We are University of the Year 201625 November 2016 London School of Hygiene & Tropical Medicine London School of Hygiene & Tropical Medicine https://lshtm.ac.uk/themes/custom/lshtm/images/lshtm-logo-black.png
The London School of Hygiene & Tropical Medicine has been awarded the prestigious Times Higher Education (THE) 'University of the Year' award for 2016.
The School was the judges' unanimous choice for the award, given in recognition of its response to the Ebola epidemic in West Africa in 2014/15.
The judges praised the School for putting all of its expertise into action: "It was an extraordinary example of research expertise being deployed in real time in the real world. But the School's response wasn't only about putting people into the field. There was also a need for education to combat Ebola's spread... This was a moment for the London School of Hygiene & Tropical Medicine to come into its own, to pause the normal business of the School to allow its world-leading experts to make a difference in a way for which they are uniquely qualified."
Professor Peter Piot, Director of the London School of Hygiene & Tropical Medicine, said: "We are delighted to be named University of the Year 2016. When the Ebola epidemic got out of control it was our duty to mobilise to help stop this outbreak. Thank you to our committed community of staff, students and alumni for their outstanding work and ongoing dedication to meeting urgent challenges in public and global health."
When the World Health Organization (WHO) declared that the Ebola outbreak in West Africa was a public health emergency of international concern in August 2014, the School coordinated urgent response efforts.
More than 500 academic and professional services staff volunteered to respond, with many volunteers deployed via Save the Children, Public Health England, Médecins Sans Frontières and WHO. The School continued to pay the salary of anyone who volunteered to work on Ebola care and control in Guinea, Liberia and Sierra Leone, or backfill posts in WHO offices, and worked to ensure research funding would be secure while staff diverted their time to the response.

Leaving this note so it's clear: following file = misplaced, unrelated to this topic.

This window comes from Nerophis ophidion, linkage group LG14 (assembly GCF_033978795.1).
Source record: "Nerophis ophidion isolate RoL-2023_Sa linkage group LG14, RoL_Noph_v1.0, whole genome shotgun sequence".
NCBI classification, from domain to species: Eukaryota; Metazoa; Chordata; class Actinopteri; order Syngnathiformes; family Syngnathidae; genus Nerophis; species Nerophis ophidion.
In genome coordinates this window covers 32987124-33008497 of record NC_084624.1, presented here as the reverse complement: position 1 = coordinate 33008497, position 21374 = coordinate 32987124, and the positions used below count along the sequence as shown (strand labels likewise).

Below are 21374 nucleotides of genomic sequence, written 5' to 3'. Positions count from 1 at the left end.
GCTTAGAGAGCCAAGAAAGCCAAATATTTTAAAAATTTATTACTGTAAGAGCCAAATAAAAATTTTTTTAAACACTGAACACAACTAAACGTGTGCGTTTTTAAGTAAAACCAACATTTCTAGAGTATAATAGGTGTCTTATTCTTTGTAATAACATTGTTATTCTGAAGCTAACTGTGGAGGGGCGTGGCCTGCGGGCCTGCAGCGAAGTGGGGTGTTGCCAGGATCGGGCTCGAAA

School experts advised international agencies and governments in the UK, Sierra Leone and Liberia and made successful public calls for policy changes to improve the response.
Research efforts supported international Ebola response planning, including calculating what resources were needed, where and when by, in order to halt the exponential growth of the outbreak. The Ebola Response Anthropology Platform was established to help health workers develop culturally sensitive interventions to change behaviour in local communities and stop the spread of the virus. Researchers rapidly mobilised to conduct clinical trials of Ebola vaccines and treatments. Students cleansed Ebola patient record data for WHO to ensure sites of outbreaks were recorded accurately.
Working with the charitable foundation of international footballer Michael Essien, the School produced a Ladybird book, Ebola and You, which was distributed for free in French and English to 100,000 school children in West Africa to help them understand the disease, how to prevent it and to reduce the stigma around it.
The School also created a three-week free online course to provide a better understanding of the Ebola virus for health professionals, workers in the field and students, and to inspire people to learn more about infectious diseases, health systems and public health. The course, 'Ebola in Context', featured our frontline responders on the ground in West Africa and was a resounding success with more than 24,000 participants from 185 countries joining the course, many of whom worked in the field.
Professor John Edmunds received an OBE in the Queen's New Year Honours for his services to infectious disease control, particularly the Ebola crisis response in West Africa. The Ebola Response Anthropology Platform received the Economic and Social Research Council's 'Celebrating Impact Prize'. Prof Piot was profiled as one of the 'Ebola Fighters' who were named TIME Magazine's Person of the Year 2014.
Regarded as the 'Oscars of UK higher education', the awards were held on Thursday 24 November at the Grosvenor House Hotel on Park Lane, London and was hosted by actor Richard E. Grant.
Every year, LSHTM donors, alumni and friends donate to help widen access to education through the provision of scholarships.
Scholarships are transformational, have the capacity to change the lives of the students who receive them, and alleviate the financial burden of study for talented and motivated recipients.